During a recent eec Clients-Only Roundtable meeting we got the discussion going with a very simple question: “What keeps you up at night?” We hope the vendor and agency side is listening because what we said—and heard—speaks volumes for unmet needs. Here are our top three issues:
Value Proposition of Email
With marketing dollars being stretched across more investments than ever, virtually all of us have a crying need to re-justify spend on email programs and infrastructure. For some companies, email is still ramping and its value is still not fully established against more traditional media. For others, the need is to reframe email as a great ROI investment against the newer and sexier Web 2.0 capabilities that are diverting attention and budgets from email. And finally some companies need to update or expand aging systems or databases just to keep the lights on.
Since this is the same No. 1 pain point we talked about a year ago, it’s disconcerting that we are still struggling to find a good answer to this key question: Why invest in email marketing over other tools in the marketing mix?
Every one of our agency and ESP partners have a vested interest in helping us get this value proposition right. It’s clear that they all work hard to create evidence to support an investment in their point solution. But that’s simply not enough anymore. The question mark is higher up “in the stack,” as we technology marketers like to say.
Upgrades to Aging or Outgrown Systems
A couple of us are looking to expand beyond our first generation ESP partnerships to support growing use, while other companies need upgrades to their aging or inadequate systems. This forces email marketers to put on their IT hats: writing RFPs, assessing vendors, justifying internal IT projects and all the rest. It’s messy, time consuming and distracting work and in some cases we don’t have the skills we need to get it done. Vendors and suppliers who can make this easier get an inside track to the business. But look back at Item 1 above—if you can’t demonstrate that your solution supports a clear value proposition for email marketing, you might still lose out.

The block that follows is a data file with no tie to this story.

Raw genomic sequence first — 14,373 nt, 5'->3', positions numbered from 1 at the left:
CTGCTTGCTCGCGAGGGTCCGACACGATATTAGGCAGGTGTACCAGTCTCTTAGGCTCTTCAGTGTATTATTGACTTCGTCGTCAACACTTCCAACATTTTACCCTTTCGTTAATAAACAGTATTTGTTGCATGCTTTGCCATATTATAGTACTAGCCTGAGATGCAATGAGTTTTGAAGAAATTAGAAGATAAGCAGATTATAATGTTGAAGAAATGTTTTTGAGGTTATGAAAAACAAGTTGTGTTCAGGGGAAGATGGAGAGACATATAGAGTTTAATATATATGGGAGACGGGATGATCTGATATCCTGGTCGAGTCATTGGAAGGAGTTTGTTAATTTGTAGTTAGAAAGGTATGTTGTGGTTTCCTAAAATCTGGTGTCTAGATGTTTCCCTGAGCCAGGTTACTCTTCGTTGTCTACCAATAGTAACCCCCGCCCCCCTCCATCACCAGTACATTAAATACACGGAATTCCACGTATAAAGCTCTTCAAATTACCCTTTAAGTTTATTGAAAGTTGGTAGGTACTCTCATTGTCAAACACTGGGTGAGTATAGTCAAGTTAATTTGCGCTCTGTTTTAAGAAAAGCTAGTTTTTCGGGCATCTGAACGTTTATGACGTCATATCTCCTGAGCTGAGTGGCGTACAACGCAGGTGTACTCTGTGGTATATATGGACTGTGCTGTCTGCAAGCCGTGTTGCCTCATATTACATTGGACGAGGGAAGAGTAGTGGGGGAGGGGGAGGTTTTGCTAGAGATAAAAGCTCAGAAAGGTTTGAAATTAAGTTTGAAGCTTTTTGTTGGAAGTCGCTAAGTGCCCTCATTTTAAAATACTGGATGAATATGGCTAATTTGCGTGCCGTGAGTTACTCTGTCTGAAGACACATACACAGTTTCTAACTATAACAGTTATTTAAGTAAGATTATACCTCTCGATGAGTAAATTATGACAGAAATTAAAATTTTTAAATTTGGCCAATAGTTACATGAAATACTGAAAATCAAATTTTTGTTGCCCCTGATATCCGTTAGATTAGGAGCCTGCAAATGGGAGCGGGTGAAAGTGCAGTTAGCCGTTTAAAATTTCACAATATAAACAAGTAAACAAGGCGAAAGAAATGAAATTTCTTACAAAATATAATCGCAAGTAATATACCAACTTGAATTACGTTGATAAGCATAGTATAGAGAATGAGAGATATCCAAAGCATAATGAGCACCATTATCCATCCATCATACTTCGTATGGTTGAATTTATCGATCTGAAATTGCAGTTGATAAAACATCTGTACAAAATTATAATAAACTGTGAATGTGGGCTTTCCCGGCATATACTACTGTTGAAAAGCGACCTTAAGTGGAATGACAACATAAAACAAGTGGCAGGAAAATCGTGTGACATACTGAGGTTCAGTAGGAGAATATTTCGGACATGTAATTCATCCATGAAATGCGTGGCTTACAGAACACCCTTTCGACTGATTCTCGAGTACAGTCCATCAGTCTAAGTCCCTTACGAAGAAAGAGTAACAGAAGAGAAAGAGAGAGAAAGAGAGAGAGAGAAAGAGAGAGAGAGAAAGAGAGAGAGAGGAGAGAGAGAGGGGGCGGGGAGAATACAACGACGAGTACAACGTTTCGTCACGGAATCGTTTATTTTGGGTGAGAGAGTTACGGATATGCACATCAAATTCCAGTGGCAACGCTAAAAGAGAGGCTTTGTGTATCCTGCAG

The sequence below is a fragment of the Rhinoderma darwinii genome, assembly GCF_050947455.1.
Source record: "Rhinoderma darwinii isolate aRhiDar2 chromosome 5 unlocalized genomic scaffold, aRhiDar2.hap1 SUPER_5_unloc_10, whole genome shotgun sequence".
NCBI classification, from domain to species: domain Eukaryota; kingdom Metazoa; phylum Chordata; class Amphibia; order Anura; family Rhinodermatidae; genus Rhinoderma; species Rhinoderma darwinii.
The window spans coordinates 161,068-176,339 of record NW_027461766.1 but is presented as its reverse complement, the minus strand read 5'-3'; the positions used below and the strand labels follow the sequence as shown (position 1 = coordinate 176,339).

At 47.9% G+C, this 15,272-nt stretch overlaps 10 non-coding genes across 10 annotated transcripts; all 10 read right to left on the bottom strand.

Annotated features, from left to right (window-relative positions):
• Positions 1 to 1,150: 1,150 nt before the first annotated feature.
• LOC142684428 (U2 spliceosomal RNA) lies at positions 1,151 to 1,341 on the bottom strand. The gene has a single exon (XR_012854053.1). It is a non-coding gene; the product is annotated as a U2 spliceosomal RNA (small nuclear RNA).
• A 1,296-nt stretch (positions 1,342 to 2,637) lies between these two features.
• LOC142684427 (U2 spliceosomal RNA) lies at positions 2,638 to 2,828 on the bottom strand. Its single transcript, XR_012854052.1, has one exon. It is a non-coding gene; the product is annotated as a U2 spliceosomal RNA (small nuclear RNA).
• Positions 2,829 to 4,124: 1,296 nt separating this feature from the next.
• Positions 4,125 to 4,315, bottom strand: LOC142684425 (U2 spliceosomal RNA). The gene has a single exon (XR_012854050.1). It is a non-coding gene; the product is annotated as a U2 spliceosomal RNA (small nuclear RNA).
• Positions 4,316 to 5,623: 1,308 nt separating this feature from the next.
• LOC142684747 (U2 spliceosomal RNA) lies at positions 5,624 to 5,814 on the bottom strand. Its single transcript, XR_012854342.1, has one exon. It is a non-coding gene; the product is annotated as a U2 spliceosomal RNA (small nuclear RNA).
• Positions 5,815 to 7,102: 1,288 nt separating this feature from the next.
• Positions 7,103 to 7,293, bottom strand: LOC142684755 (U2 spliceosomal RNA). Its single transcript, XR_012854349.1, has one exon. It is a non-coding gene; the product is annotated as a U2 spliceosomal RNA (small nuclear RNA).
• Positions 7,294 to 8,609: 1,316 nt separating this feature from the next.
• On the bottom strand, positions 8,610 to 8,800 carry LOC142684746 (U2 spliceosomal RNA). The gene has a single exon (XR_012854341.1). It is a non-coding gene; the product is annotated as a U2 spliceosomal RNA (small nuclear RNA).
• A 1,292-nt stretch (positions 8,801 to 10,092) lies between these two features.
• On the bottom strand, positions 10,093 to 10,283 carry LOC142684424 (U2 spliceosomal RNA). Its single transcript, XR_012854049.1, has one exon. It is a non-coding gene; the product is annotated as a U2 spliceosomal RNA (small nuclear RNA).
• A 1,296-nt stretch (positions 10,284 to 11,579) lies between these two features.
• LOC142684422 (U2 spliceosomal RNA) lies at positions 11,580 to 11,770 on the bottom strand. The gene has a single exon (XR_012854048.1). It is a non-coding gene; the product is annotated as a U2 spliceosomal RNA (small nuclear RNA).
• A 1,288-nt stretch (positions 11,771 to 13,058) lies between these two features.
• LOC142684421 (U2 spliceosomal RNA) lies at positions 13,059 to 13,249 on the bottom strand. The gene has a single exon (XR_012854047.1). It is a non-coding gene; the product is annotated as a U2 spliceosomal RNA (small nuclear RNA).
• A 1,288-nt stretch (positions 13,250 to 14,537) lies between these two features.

Even smaller companies are complex organizations with unclear boundaries regarding who “owns” various audiences, and especially the data about them: “the house list.” Drawing up business rules for appropriate use of the audiences in our house lists is becoming increasingly complicated and urgent. Fear and greed are driving the big challenge here: Don’t chase off valuable and hard-to-acquire prospects on the one hand (opt outs), but make sure they don’t simply loiter in our database either. This is as much art as science: balancing business needs with the desire to nurture and woo customer and prospects. Here we’ve seen some good work from our outside partners helping to develop and refine contact strategies, but we still need in-house leadership to create protocols and policies that stick. Otherwise we risk falling into frequent debates which can stop campaigns in their tracks.
How would we measure success? A new top three list a year from now!
—eec Clients-Only Roundtable chair Brian Ellefritz of Cisco Systems